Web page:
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Networking Working Group                                       A. Farrel
Internet-Draft                                        Old Dog Consulting
Intended Status: Standards Track
Created: October 24, 2008
Expires: April 24, 2009


                  Reduced Backus-Naur Form (RBNF)
          A Syntax Used in Various Protocol Specifications

                 draft-farrel-rtg-common-bnf-06.txt

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Abstract

   Several protocols have been specified using a common variant of the
   Backus-Naur Form (BNF) of representing message syntax. However, there
   is no formal definition of this version of BNF.

   There is value in using the same variant of BNF for the set of
   protocols that are commonly used together. This reduces confusion and
   simplifies implementation.

   Updating existing documents to use some other variant of BNF that is
   already formally documented would be a substantial piece of work.

   This document provides a formal definition of the variant of BNF that
   has been used (that we call Reduced BNF), and makes it available for
   use by new protocols.

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1. Introduction

   Backus-Naur Form (BNF) has been used to specify the message formats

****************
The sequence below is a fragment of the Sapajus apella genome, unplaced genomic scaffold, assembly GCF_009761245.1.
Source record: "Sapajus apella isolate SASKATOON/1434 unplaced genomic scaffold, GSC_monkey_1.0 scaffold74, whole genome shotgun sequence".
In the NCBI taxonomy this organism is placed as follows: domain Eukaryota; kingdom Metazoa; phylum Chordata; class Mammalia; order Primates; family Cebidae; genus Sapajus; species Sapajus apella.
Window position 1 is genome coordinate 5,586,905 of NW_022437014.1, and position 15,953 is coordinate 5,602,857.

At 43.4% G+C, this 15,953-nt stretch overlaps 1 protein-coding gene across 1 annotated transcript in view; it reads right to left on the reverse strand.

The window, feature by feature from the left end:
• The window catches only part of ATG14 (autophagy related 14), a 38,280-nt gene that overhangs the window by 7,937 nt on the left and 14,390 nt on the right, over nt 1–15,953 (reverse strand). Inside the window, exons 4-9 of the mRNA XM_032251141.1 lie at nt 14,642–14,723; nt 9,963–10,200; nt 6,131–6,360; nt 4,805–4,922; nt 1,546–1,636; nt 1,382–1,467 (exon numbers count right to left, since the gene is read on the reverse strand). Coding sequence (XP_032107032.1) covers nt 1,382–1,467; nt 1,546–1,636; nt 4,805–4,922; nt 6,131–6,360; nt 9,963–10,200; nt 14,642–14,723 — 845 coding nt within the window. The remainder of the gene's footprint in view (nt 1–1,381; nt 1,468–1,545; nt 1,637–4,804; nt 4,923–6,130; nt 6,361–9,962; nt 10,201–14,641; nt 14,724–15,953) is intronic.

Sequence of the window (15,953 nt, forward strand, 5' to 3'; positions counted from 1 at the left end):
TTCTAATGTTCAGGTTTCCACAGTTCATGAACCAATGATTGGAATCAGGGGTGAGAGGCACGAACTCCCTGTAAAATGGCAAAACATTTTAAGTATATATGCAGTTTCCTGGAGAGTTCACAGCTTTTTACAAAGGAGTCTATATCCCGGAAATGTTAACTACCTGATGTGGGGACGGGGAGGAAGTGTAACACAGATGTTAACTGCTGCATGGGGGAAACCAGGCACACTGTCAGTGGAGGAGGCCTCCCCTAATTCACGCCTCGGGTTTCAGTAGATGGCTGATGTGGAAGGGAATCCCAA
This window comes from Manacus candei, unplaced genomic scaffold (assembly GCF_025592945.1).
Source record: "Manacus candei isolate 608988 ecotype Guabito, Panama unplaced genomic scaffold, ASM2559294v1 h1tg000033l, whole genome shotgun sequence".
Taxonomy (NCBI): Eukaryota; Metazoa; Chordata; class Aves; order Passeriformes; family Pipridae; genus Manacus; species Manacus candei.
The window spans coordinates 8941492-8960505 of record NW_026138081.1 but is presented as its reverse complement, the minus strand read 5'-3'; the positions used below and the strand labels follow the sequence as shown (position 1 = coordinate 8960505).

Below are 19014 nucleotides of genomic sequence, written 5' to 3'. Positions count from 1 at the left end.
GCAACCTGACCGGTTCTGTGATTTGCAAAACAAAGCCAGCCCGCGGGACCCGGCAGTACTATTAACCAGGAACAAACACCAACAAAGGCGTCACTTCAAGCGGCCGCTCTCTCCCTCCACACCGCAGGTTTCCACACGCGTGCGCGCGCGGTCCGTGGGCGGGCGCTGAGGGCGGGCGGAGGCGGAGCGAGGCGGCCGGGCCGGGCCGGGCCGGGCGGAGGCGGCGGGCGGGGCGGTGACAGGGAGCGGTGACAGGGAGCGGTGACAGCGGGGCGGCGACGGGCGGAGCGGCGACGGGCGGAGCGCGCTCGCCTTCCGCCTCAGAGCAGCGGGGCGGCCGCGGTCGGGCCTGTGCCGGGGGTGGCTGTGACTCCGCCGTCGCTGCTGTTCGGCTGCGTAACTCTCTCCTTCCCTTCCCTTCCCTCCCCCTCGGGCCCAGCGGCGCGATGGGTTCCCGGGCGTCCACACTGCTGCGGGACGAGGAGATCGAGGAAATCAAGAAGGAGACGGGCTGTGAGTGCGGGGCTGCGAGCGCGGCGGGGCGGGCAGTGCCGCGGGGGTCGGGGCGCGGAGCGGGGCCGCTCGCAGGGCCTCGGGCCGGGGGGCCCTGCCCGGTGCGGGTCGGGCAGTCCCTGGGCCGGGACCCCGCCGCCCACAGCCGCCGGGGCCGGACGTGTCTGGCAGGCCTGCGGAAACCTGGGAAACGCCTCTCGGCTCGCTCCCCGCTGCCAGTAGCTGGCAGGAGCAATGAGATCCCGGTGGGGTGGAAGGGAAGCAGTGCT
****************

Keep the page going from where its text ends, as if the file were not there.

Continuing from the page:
of several protocols within the IETF. Unfortunately these
   specifications are not based on any specific formal definition of BNF
   and differ slightly from the definitions provided in other places.

   It is clearly valuable to have a formal definition of the syntax-
   defining language that is used. It would be possible to convert all
   existing specifications to use an established specification of BNF
   (for example, Augmented BNF or ABNF [RFC5234]), however this would
   require a lot of work.

   On the other hand, the variant of BNF used by the specifications in
   question (which is similar to a subset of Extended BNF [EBNF]) is
   consistent and has only a small number of constructs. It makes sense,
   therefore, to provide a definition of this variant of BNF to allow
   ease of interpretation of existing documents and to facilitate the
   development of new protocol specifications using the same variant of
   BNF. A specification will also facilitate automated verification of
   the formal definitions used in future documents.

   This document provides such a specification and names the BNF variant
   Reduced BNF (RBNF).

1.1. Terminology

   The key words "MUST", "MUST NOT", "REQUIRED", "SHALL", "SHALL NOT",
   "SHOULD", "SHOULD NOT", "RECOMMENDED", "MAY", and "OPTIONAL" in this
   document are to be interpreted as described in [RFC2119].

1.2. Existing Uses

   The first notable use of the variant of BNF that concerns us is in
   the specification of the Resource Reservation Protocol (RSVP)
   [RFC2205]. RSVP has been extended for use in Multiprotocol Label
   Switching (MPLS) networks to provide signaling for Traffic
   Engineering (TE) [RFC3209], and this has been developed for use as
   the signaling protocol in Generalized MPLS (GMPLS) networks
   [RFC3473].

   Each of these three uses of RSVP has given rise to a large number of
   specifications of protocol extensions to provide additional features
   over and above those in the base documents. Each new feature is
   defined in its own document using the common variant of BNF.

   New protocols have also been specified using the same variant of BNF.
   This has arisen partly because the developers were familiar with the
   BNF used in [RFC2205], etc., but also because of the overlap between
   the protocols especially with respect to the network objects